Why should we be excited about the 20th anniversary of Essential Fish Habitat?
We asked, NOAA experts answered. All interviewees have worked for NOAA Fisheries on Essential Fish Habitat provisions, which became part of the nation’s main law for marine fisheries in 1996.
“Habitat was put in the spotlight when EFH became a part of Magnuson. That’s helped emphasize it and made EFH more prominent, not only to the scientific community, but also to the public.”
Southeast Fisheries Science Center Ecologist
“If you went back 20 years, federal action agencies looked at EFH requirements as a conflict or hurdle. As time has gone along, they’ve realized that if they meet with NOAA Fisheries early to collaborate, we can help them improve the environmental outcome while often saving them time and money. In the end they get a better project."
Pacific Islands Regional Office
Assistant Regional Administrator for Habitat Conservation
“When I first came to the Council, the focus on habitat wasn’t there. Since then, the Council has increased its habitat portfolio, and now I see more and more people are interested in fisheries habitat and what it means for fisheries productivity. We’re linking habitat to ecosystem-based fishery management. That’s all kind of coalescing now: 20 years after the creation of EFH. "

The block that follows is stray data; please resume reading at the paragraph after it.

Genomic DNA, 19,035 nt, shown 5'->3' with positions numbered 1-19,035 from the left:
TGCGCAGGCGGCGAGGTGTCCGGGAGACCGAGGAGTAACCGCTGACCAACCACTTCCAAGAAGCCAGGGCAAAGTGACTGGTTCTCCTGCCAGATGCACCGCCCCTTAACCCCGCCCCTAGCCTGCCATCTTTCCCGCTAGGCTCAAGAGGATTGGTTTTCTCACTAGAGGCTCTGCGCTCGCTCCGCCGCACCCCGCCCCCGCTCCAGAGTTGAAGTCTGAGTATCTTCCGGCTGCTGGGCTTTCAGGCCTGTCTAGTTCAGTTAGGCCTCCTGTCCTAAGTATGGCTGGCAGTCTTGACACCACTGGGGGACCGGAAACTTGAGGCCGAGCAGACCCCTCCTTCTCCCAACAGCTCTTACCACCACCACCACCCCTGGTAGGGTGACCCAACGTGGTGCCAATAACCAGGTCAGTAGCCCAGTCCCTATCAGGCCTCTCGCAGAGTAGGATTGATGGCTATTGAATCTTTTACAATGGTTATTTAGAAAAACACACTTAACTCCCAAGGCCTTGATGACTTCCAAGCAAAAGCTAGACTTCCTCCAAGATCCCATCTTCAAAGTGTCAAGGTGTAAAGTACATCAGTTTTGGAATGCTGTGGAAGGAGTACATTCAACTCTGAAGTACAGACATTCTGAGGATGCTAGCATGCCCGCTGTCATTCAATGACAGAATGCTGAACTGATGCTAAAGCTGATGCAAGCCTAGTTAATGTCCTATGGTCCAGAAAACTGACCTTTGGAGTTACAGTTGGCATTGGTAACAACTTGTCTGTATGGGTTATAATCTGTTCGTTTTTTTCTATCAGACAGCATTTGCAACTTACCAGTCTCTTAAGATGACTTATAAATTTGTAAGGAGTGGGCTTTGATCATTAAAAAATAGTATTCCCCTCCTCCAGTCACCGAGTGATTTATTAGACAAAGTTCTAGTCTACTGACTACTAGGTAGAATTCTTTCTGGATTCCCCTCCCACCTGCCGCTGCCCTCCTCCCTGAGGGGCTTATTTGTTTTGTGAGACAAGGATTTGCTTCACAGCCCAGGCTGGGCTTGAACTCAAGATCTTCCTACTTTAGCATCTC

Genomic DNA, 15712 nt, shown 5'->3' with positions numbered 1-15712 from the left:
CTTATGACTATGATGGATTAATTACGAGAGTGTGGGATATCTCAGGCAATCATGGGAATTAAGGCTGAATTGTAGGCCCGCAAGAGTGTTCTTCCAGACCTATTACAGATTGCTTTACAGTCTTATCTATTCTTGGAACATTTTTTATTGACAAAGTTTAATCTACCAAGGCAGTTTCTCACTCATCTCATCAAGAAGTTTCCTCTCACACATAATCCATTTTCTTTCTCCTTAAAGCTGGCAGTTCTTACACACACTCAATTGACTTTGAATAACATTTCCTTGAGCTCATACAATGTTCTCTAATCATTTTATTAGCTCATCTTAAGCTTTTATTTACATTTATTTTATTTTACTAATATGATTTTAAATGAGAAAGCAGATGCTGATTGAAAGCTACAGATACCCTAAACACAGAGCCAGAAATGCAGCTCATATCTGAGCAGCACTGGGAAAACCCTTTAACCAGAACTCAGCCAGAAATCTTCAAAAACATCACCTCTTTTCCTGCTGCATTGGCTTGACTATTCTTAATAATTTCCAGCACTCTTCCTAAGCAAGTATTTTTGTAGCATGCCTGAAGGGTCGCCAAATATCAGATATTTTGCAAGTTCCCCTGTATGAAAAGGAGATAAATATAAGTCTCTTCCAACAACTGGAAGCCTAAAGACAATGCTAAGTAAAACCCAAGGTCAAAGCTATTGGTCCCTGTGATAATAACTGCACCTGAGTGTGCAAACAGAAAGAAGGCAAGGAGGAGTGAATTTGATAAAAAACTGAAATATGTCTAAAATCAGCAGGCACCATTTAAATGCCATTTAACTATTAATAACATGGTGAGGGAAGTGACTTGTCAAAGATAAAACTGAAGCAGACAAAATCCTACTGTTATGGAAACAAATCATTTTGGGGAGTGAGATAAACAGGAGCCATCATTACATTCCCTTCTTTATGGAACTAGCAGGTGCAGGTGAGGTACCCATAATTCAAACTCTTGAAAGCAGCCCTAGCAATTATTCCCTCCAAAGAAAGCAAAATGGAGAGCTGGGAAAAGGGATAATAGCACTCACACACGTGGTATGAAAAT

Mid-Atlantic Fishery Management Council Executive Director
“It’s good to take stock of things. The 20th anniversary is a chronological reason to stop and take a look at where we’ve been, how far we’ve come, and think about the future. It’s great to celebrate and have the opportunity to inform people about our habitat conservation work.”
Northwest Fisheries Science Center Biologist
“It’s a great thing. We should take advantage of the 20th anniversary to raise awareness about the importance of habitat and the role it plays in the life of various species that we manage and protect.”
Northwest Office of General Counsel Attorney
“Mandating a consideration of habitat is important, because many fish species depend on particular habitats, and if we want to continue to gather food from the ocean, we have to have a sustainable fishery which depends upon healthy habitats.”
Alaska Fisheries Science Center Ecologist
“Because it's establishing a good foundation to broaden and truly implement ecosystem-based fishery management. The Councils are making strides with their ecosystem management plans. Progress is being made, and the Magnuson-Stevens Fishery Conservation and Management Act and its EFH authorities have had a role in helping move that along.”
West Coast Regional Office Habitat Specialist
Long Beach, California
“In the very beginning, there were people saying that EFH was going to be the sand in everybody’s knickers. That proved to be unfounded. The EFH authorities survived and matured, and highlight the importance of habitat as part of ecosystems.”
American Fisheries Society Policy Director
(Formerly with NOAA)